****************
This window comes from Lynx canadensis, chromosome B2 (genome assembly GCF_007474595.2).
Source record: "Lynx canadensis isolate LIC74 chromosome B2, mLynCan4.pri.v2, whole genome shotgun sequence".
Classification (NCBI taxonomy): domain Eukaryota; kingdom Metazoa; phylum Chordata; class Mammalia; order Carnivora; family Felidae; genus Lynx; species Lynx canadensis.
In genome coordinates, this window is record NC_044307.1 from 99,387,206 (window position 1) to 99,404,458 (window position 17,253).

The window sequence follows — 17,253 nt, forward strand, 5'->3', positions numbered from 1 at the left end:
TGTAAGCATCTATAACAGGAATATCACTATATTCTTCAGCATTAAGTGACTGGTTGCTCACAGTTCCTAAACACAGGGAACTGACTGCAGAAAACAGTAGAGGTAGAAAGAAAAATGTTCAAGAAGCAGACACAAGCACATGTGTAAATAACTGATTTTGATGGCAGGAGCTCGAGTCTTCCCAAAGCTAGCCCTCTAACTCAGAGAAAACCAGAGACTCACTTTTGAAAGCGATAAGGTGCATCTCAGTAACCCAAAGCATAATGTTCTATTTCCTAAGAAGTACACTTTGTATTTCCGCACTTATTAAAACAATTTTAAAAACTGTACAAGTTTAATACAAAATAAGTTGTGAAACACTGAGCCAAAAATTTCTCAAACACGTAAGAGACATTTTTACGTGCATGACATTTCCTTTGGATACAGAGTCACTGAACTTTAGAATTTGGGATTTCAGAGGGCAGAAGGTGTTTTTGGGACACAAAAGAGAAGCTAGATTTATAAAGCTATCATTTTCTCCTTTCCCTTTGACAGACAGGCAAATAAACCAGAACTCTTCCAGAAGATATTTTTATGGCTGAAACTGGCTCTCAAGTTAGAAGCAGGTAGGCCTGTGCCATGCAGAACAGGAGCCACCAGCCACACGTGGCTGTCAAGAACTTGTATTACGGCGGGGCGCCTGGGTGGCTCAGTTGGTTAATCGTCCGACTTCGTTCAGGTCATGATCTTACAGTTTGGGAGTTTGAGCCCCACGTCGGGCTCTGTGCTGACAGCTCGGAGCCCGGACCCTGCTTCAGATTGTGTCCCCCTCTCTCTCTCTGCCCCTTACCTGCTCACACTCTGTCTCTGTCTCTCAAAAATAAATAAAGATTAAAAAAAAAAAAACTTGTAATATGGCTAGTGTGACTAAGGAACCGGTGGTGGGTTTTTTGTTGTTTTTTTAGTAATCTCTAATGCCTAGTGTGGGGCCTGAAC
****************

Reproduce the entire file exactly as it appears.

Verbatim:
This window comes from Lynx canadensis, chromosome B2 (genome assembly GCF_007474595.2).
Source record: "Lynx canadensis isolate LIC74 chromosome B2, mLynCan4.pri.v2, whole genome shotgun sequence".
Classification (NCBI taxonomy): domain Eukaryota; kingdom Metazoa; phylum Chordata; class Mammalia; order Carnivora; family Felidae; genus Lynx; species Lynx canadensis.
In genome coordinates, this window is record NC_044307.1 from 99,387,206 (window position 1) to 99,404,458 (window position 17,253).

The window sequence follows — 17,253 nt, forward strand, 5'->3', positions numbered from 1 at the left end:
TGTAAGCATCTATAACAGGAATATCACTATATTCTTCAGCATTAAGTGACTGGTTGCTCACAGTTCCTAAACACAGGGAACTGACTGCAGAAAACAGTAGAGGTAGAAAGAAAAATGTTCAAGAAGCAGACACAAGCACATGTGTAAATAACTGATTTTGATGGCAGGAGCTCGAGTCTTCCCAAAGCTAGCCCTCTAACTCAGAGAAAACCAGAGACTCACTTTTGAAAGCGATAAGGTGCATCTCAGTAACCCAAAGCATAATGTTCTATTTCCTAAGAAGTACACTTTGTATTTCCGCACTTATTAAAACAATTTTAAAAACTGTACAAGTTTAATACAAAATAAGTTGTGAAACACTGAGCCAAAAATTTCTCAAACACGTAAGAGACATTTTTACGTGCATGACATTTCCTTTGGATACAGAGTCACTGAACTTTAGAATTTGGGATTTCAGAGGGCAGAAGGTGTTTTTGGGACACAAAAGAGAAGCTAGATTTATAAAGCTATCATTTTCTCCTTTCCCTTTGACAGACAGGCAAATAAACCAGAACTCTTCCAGAAGATATTTTTATGGCTGAAACTGGCTCTCAAGTTAGAAGCAGGTAGGCCTGTGCCATGCAGAACAGGAGCCACCAGCCACACGTGGCTGTCAAGAACTTGTATTACGGCGGGGCGCCTGGGTGGCTCAGTTGGTTAATCGTCCGACTTCGTTCAGGTCATGATCTTACAGTTTGGGAGTTTGAGCCCCACGTCGGGCTCTGTGCTGACAGCTCGGAGCCCGGACCCTGCTTCAGATTGTGTCCCCCTCTCTCTCTCTGCCCCTTACCTGCTCACACTCTGTCTCTGTCTCTCAAAAATAAATAAAGATTAAAAAAAAAAAAACTTGTAATATGGCTAGTGTGACTAAGGAACCGGTGGTGGGTTTTTTGTTGTTTTTTTAGTAATCTCTAATGCCTAGTGTGGGGCCTGAAC